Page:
When advertising, you’re always trying to get the word out as quickly and effectively as possible. Many times, this means less is more. What is going to catch someone’s eye to make them read your ad? Is there something that can be added that’s going to invite someone else to come? Isn’t that the point of advertising — to get people to come? We added logos to tell people about what we’re doing to become more accessible. By adding these logos to our ads, we hope someone might turn their head and say, “Hey, this place wants me to be involved.”
One of the main issues CSC has run up against in our efforts to become more accessible is the fact that we do not own the building in which we hold most of our events. Therefore, we don’t have much control over the physical space we use. Since we were unable to make renovations, we had to set our sights on how to make our organizational planning more accessible. We now make multiple programs for our performances (including large print, which we print ourselves, and Braille that is printed at WV State College’s Office of Collegiate Support & Counseling). We are constantly redesigning our website to make it more navigable for people with visual disabilities. We designate tasks to our volunteers based on individual ability level. We hire sign-interpreters to sign one performance in the run of a production.
Another subject discussed at the Arts Commission panel was the Cultural Facilities and Capitol Resources grant. This grant makes funds available for new constructions/renovations and equipment. We decided to apply for this grant in an attempt to significantly enhance and increase our resources. Included among the items requested (and funded) in our grant application was technology that would allow us to be more accessible. We purchased assistive listening headsets that amplify the sound coming from the stage for people who have hearing disabilities. These headsets (Gentner brand, Telex model) will also transmit the voice of a person describing the performances for people who may not be able to see the movement across the stage. A TTY machine will allow us to communicate with people who have hearing disabilities and is available for patrons and volunteers to be able to use if the need arises.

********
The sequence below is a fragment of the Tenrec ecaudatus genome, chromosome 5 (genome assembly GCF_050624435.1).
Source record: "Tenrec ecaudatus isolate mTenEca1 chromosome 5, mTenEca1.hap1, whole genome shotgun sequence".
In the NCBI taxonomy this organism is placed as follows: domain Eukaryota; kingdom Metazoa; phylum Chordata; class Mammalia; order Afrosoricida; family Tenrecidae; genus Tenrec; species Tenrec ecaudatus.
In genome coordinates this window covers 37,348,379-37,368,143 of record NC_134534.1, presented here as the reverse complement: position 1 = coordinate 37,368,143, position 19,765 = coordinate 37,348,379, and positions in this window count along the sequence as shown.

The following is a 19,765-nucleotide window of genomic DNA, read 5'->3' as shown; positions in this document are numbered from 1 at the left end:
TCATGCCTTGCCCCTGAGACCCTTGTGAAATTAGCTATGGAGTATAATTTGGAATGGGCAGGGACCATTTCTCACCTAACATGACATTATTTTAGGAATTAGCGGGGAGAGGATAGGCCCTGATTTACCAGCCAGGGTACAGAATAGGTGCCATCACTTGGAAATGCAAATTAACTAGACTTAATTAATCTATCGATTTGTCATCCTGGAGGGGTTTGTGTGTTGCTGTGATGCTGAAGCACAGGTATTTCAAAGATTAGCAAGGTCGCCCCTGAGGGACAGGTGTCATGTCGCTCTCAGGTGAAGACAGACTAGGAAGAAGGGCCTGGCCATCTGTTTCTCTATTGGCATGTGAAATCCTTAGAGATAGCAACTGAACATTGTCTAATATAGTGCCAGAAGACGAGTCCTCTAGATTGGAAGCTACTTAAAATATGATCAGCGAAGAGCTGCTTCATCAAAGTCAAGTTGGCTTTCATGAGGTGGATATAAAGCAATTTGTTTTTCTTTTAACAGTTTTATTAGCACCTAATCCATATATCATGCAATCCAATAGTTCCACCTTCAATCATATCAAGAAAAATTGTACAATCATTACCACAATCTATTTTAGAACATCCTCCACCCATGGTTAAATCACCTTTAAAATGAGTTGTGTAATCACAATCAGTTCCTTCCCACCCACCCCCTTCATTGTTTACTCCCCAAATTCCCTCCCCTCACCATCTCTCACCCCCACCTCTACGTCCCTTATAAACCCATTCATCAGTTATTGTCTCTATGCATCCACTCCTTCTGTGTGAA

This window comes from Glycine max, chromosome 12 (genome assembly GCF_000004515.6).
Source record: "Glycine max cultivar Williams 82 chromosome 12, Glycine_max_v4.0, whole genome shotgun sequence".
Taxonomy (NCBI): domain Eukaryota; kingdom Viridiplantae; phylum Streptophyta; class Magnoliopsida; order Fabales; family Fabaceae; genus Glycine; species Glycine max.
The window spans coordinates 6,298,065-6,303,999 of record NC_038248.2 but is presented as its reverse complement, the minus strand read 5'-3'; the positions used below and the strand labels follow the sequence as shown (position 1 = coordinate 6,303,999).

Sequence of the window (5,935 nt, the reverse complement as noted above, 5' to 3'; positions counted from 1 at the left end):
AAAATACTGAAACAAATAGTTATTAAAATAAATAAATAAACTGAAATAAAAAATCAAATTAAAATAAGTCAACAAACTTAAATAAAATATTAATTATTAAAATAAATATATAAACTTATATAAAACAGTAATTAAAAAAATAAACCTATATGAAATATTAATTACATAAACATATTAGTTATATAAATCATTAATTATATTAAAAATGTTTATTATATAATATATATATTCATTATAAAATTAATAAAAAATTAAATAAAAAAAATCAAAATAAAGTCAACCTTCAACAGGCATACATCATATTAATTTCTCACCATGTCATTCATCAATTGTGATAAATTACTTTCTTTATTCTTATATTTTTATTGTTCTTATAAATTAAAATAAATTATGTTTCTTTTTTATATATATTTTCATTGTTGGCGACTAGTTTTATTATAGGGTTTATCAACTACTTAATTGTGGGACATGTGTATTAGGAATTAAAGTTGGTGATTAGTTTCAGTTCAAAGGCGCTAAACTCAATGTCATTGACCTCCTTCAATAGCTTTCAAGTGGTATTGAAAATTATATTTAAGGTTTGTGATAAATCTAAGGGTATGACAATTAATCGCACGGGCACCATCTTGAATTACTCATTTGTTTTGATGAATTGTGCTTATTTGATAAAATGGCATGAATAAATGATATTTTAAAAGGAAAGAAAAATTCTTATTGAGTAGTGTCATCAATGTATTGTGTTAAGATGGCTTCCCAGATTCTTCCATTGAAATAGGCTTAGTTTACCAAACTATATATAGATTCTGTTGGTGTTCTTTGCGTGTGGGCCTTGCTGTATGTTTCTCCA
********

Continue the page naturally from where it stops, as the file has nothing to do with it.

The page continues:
With the addition of new equipment came new expenses. CSC had been saving up for a few years for capital expenditures, so we had our 50% match for the grant in the bank. Even purchasing was an expense, since it took hours to research. Since we don’t own our own building and thus can’t install a permanent system, we purchased a portable system. Once we got the equipment, we had to figure out how to set everything up, and for us, setting up is an ongoing process because we constantly move in and out of theaters.
We were granted and raised enough funds for the equipment. We hope to get some funds from the Arts Commission and enough people in the seats to offset the cost of the interpreters and audio describers. We have a paid staff of only one person and are constantly seeking volunteer assistance. However, it costs very little money and effort to provide most of these services, and we can do it with minimal staff.
Taking that extra step helps you include more people and diversify your organization. It increases your chances of gaining new audience members, volunteers and donors. In other words, it may cost time and money but it pays off.
Where does CSC go from here? We still don’t have anyone who experiences life with a disability on our board of directors, serving on our committees or directing plays (interested?). We still haven’t implemented our audio description system. We still need volunteers to help set up our assistive listening headsets for each show (any takers?). We still haven’t learned how to use our TTY machine. The fact that we offer these systems still isn’t widely known (please tell your friends). So where do we go next? I guess we start here.
To volunteer your time, or for more information on CSC’s accessibility programs and special needs assistance, please call Maya Nye, CSC’s 504/ADA coordinator, at (304) 766-5721.